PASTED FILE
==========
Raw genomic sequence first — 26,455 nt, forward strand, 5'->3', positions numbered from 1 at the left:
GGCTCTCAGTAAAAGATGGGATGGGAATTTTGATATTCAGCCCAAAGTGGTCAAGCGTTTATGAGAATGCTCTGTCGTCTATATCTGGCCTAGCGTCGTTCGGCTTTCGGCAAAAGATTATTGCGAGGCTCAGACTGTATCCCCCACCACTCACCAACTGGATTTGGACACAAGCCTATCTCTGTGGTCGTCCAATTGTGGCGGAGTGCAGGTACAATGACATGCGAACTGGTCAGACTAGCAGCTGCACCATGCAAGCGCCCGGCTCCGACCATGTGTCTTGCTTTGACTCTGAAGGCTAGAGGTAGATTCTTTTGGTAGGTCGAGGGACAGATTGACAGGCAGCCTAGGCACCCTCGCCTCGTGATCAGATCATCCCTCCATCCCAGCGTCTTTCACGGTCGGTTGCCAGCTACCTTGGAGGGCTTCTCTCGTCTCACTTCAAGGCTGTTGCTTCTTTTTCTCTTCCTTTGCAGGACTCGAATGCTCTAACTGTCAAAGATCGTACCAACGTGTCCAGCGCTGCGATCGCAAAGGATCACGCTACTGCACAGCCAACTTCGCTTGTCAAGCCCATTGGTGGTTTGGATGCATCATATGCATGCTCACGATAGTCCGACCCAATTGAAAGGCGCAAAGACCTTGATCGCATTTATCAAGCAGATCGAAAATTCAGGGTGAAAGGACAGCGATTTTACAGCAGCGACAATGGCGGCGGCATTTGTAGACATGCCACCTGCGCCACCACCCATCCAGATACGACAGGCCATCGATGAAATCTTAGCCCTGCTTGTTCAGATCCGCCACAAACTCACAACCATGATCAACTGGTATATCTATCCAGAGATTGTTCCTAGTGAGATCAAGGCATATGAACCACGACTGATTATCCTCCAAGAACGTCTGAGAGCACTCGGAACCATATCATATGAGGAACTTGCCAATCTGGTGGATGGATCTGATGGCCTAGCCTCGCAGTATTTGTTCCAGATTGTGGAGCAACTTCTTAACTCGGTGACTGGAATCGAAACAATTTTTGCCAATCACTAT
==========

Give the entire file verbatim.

Raw genomic sequence first — 26,455 nt, forward strand, 5'->3', positions numbered from 1 at the left:
GGCTCTCAGTAAAAGATGGGATGGGAATTTTGATATTCAGCCCAAAGTGGTCAAGCGTTTATGAGAATGCTCTGTCGTCTATATCTGGCCTAGCGTCGTTCGGCTTTCGGCAAAAGATTATTGCGAGGCTCAGACTGTATCCCCCACCACTCACCAACTGGATTTGGACACAAGCCTATCTCTGTGGTCGTCCAATTGTGGCGGAGTGCAGGTACAATGACATGCGAACTGGTCAGACTAGCAGCTGCACCATGCAAGCGCCCGGCTCCGACCATGTGTCTTGCTTTGACTCTGAAGGCTAGAGGTAGATTCTTTTGGTAGGTCGAGGGACAGATTGACAGGCAGCCTAGGCACCCTCGCCTCGTGATCAGATCATCCCTCCATCCCAGCGTCTTTCACGGTCGGTTGCCAGCTACCTTGGAGGGCTTCTCTCGTCTCACTTCAAGGCTGTTGCTTCTTTTTCTCTTCCTTTGCAGGACTCGAATGCTCTAACTGTCAAAGATCGTACCAACGTGTCCAGCGCTGCGATCGCAAAGGATCACGCTACTGCACAGCCAACTTCGCTTGTCAAGCCCATTGGTGGTTTGGATGCATCATATGCATGCTCACGATAGTCCGACCCAATTGAAAGGCGCAAAGACCTTGATCGCATTTATCAAGCAGATCGAAAATTCAGGGTGAAAGGACAGCGATTTTACAGCAGCGACAATGGCGGCGGCATTTGTAGACATGCCACCTGCGCCACCACCCATCCAGATACGACAGGCCATCGATGAAATCTTAGCCCTGCTTGTTCAGATCCGCCACAAACTCACAACCATGATCAACTGGTATATCTATCCAGAGATTGTTCCTAGTGAGATCAAGGCATATGAACCACGACTGATTATCCTCCAAGAACGTCTGAGAGCACTCGGAACCATATCATATGAGGAACTTGCCAATCTGGTGGATGGATCTGATGGCCTAGCCTCGCAGTATTTGTTCCAGATTGTGGAGCAACTTCTTAACTCGGTGACTGGAATCGAAACAATTTTTGCCAATCACTAT